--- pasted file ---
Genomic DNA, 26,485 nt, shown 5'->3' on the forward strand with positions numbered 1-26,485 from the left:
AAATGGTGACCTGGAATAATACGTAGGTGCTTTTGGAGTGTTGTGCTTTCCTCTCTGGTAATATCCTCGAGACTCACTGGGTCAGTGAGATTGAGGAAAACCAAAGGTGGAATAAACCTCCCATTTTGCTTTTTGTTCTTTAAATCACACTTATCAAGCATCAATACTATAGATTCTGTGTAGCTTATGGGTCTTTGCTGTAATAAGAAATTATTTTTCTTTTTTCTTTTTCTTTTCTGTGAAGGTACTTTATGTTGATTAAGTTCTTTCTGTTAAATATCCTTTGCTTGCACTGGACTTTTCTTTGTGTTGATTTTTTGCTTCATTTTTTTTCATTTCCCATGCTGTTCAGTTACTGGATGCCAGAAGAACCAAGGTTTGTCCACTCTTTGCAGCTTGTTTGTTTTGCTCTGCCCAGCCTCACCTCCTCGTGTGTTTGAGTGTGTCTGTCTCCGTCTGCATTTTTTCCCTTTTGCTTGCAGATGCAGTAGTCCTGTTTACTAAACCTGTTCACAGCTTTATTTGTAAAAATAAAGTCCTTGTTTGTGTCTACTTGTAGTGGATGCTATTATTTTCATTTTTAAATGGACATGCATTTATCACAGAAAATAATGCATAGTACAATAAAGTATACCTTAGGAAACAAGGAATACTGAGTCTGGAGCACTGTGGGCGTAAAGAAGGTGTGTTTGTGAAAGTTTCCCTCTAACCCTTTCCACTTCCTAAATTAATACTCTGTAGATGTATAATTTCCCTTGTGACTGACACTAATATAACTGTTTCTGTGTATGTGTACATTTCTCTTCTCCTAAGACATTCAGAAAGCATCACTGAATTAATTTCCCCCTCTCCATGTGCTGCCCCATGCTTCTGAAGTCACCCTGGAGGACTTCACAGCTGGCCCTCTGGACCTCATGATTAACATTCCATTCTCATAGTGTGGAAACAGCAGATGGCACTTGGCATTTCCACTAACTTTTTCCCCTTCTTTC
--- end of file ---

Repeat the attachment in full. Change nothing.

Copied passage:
Genomic DNA, 26,485 nt, shown 5'->3' on the forward strand with positions numbered 1-26,485 from the left:
AAATGGTGACCTGGAATAATACGTAGGTGCTTTTGGAGTGTTGTGCTTTCCTCTCTGGTAATATCCTCGAGACTCACTGGGTCAGTGAGATTGAGGAAAACCAAAGGTGGAATAAACCTCCCATTTTGCTTTTTGTTCTTTAAATCACACTTATCAAGCATCAATACTATAGATTCTGTGTAGCTTATGGGTCTTTGCTGTAATAAGAAATTATTTTTCTTTTTTCTTTTTCTTTTCTGTGAAGGTACTTTATGTTGATTAAGTTCTTTCTGTTAAATATCCTTTGCTTGCACTGGACTTTTCTTTGTGTTGATTTTTTGCTTCATTTTTTTTCATTTCCCATGCTGTTCAGTTACTGGATGCCAGAAGAACCAAGGTTTGTCCACTCTTTGCAGCTTGTTTGTTTTGCTCTGCCCAGCCTCACCTCCTCGTGTGTTTGAGTGTGTCTGTCTCCGTCTGCATTTTTTCCCTTTTGCTTGCAGATGCAGTAGTCCTGTTTACTAAACCTGTTCACAGCTTTATTTGTAAAAATAAAGTCCTTGTTTGTGTCTACTTGTAGTGGATGCTATTATTTTCATTTTTAAATGGACATGCATTTATCACAGAAAATAATGCATAGTACAATAAAGTATACCTTAGGAAACAAGGAATACTGAGTCTGGAGCACTGTGGGCGTAAAGAAGGTGTGTTTGTGAAAGTTTCCCTCTAACCCTTTCCACTTCCTAAATTAATACTCTGTAGATGTATAATTTCCCTTGTGACTGACACTAATATAACTGTTTCTGTGTATGTGTACATTTCTCTTCTCCTAAGACATTCAGAAAGCATCACTGAATTAATTTCCCCCTCTCCATGTGCTGCCCCATGCTTCTGAAGTCACCCTGGAGGACTTCACAGCTGGCCCTCTGGACCTCATGATTAACATTCCATTCTCATAGTGTGGAAACAGCAGATGGCACTTGGCATTTCCACTAACTTTTTCCCCTTCTTTC